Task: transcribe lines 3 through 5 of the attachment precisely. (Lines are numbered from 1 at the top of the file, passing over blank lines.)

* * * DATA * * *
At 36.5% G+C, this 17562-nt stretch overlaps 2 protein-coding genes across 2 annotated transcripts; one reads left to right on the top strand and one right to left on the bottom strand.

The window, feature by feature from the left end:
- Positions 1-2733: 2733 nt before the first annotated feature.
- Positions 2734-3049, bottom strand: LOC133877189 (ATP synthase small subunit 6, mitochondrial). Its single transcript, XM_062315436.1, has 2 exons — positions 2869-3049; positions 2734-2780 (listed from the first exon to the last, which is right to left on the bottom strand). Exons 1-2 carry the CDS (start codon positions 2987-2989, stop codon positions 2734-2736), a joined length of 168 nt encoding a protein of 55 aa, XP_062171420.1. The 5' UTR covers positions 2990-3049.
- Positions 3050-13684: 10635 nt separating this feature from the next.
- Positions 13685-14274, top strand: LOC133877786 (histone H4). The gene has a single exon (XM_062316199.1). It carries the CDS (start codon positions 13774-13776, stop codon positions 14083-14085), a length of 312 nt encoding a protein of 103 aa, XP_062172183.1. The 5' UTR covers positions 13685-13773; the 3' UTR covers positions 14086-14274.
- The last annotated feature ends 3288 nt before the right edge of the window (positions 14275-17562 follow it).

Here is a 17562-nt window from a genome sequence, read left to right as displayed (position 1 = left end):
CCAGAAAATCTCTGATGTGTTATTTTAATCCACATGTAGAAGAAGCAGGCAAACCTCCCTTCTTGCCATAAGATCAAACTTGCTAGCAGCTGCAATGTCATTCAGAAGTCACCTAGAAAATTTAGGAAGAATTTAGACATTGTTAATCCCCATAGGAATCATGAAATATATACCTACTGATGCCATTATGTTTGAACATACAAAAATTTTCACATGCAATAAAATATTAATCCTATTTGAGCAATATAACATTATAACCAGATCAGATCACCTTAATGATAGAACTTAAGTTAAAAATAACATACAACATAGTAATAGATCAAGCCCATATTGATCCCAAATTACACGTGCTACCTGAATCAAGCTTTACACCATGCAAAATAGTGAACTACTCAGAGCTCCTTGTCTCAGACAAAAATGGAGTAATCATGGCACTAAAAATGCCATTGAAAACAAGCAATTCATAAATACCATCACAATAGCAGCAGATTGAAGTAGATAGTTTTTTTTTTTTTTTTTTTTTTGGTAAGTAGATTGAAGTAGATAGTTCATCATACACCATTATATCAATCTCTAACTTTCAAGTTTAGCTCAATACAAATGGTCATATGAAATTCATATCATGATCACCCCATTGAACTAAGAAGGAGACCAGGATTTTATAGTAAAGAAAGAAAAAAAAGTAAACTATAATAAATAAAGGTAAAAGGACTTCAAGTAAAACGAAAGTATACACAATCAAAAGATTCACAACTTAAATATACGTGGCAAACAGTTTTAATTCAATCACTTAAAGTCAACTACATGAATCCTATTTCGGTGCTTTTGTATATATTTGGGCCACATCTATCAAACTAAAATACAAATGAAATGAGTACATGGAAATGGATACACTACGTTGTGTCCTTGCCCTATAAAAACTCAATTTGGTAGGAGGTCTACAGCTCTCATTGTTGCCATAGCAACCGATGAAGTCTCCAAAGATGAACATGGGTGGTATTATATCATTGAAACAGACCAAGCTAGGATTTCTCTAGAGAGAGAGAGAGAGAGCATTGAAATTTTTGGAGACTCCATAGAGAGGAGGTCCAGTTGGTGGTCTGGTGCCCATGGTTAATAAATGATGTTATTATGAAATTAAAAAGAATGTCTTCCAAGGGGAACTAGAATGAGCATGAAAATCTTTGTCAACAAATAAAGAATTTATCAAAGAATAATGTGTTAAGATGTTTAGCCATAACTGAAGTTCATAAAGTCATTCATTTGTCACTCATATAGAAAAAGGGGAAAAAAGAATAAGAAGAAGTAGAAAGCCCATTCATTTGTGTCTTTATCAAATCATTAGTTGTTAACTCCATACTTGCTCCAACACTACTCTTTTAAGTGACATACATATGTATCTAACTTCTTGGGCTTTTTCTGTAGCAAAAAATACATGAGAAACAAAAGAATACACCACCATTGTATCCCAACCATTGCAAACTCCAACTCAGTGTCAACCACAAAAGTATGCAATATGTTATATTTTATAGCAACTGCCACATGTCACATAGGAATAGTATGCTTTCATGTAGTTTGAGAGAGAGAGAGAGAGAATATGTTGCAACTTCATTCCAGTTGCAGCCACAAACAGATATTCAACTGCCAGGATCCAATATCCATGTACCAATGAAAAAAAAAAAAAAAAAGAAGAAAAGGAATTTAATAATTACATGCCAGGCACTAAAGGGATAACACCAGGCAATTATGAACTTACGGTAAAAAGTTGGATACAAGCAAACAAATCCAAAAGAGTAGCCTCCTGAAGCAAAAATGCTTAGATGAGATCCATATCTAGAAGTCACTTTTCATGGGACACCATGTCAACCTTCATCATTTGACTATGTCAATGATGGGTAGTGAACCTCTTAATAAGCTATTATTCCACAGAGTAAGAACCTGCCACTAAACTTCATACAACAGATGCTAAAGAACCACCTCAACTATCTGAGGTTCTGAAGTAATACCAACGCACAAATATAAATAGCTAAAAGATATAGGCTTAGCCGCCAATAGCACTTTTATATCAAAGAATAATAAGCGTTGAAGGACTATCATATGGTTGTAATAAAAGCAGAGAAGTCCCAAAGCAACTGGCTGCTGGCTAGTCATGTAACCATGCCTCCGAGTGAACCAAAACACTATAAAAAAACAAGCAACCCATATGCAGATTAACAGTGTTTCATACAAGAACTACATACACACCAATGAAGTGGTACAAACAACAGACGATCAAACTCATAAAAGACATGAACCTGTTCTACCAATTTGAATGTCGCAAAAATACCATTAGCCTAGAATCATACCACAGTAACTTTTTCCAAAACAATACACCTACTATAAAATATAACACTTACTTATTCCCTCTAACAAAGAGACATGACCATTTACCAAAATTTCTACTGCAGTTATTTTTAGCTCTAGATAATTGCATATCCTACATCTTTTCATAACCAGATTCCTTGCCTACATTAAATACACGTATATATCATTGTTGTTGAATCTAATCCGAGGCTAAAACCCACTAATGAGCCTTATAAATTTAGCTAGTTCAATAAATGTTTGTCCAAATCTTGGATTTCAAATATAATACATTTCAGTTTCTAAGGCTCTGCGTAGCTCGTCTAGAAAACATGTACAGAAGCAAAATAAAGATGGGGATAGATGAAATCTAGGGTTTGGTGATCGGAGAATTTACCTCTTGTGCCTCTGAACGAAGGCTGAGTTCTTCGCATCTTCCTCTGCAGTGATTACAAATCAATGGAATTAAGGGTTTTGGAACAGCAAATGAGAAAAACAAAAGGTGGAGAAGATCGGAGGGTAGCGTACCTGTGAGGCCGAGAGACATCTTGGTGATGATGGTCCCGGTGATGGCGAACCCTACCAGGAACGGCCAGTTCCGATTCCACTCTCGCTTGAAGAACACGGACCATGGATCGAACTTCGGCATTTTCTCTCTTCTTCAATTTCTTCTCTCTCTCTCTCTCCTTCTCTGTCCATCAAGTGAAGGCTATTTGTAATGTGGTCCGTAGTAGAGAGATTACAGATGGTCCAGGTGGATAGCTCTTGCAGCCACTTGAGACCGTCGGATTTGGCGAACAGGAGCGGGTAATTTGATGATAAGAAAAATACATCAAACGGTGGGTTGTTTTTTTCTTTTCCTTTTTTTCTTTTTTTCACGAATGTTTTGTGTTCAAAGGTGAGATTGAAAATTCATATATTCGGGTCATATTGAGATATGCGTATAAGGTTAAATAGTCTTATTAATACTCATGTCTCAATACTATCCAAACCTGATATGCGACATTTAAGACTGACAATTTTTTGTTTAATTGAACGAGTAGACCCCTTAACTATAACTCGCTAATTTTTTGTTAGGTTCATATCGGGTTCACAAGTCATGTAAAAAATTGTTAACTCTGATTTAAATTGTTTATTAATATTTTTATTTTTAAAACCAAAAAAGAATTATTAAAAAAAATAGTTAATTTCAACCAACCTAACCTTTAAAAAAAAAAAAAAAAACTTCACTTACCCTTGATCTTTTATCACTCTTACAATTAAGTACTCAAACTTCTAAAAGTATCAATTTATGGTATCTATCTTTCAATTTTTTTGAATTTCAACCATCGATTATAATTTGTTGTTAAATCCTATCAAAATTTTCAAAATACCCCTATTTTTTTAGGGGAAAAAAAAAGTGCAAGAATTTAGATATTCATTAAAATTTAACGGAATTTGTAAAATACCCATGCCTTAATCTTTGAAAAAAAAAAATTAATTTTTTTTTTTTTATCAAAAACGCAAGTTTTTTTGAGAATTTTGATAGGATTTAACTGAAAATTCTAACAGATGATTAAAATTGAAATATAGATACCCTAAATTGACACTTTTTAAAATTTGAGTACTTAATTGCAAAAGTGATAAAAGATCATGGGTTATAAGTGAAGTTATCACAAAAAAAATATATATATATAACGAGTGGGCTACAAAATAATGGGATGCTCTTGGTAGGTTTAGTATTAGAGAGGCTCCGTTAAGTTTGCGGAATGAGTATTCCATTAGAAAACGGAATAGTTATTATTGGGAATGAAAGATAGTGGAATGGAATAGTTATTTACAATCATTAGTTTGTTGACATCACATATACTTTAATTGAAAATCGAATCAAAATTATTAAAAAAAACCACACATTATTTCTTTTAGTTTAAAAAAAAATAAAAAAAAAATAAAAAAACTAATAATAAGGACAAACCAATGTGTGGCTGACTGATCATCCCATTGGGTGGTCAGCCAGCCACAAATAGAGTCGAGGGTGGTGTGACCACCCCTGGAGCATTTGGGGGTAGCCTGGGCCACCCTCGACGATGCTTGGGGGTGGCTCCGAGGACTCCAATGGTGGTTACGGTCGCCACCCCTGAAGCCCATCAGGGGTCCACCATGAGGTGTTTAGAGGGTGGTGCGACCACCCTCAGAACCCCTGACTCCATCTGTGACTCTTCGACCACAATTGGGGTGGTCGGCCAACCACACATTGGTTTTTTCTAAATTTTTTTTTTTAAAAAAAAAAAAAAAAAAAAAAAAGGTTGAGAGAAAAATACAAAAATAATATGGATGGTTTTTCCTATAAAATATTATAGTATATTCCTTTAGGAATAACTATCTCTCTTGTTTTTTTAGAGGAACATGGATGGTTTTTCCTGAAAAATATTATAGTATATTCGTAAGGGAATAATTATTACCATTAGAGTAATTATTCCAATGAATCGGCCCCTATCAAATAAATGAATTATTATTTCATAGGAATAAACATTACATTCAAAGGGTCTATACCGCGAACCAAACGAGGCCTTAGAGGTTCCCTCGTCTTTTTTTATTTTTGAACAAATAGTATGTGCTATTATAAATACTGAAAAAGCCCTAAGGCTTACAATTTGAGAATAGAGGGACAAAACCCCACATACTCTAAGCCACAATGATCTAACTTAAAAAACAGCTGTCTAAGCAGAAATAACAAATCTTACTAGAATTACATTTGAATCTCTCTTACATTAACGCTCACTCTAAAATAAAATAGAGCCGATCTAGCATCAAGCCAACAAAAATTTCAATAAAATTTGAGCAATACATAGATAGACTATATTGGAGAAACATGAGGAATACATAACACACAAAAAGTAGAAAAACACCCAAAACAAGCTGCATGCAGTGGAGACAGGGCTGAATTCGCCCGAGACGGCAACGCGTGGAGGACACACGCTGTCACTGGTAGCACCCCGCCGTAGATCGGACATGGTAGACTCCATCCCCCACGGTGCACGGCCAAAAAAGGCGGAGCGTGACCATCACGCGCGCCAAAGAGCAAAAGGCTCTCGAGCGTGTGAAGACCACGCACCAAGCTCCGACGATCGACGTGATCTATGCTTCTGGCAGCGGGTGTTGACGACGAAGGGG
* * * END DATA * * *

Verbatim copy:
- Positions 1-2733: 2733 nt before the first annotated feature.
- Positions 2734-3049, bottom strand: LOC133877189 (ATP synthase small subunit 6, mitochondrial). Its single transcript, XM_062315436.1, has 2 exons — positions 2869-3049; positions 2734-2780 (listed from the first exon to the last, which is right to left on the bottom strand). Exons 1-2 carry the CDS (start codon positions 2987-2989, stop codon positions 2734-2736), a joined length of 168 nt encoding a protein of 55 aa, XP_062171420.1. The 5' UTR covers positions 2990-3049.
- Positions 3050-13684: 10635 nt separating this feature from the next.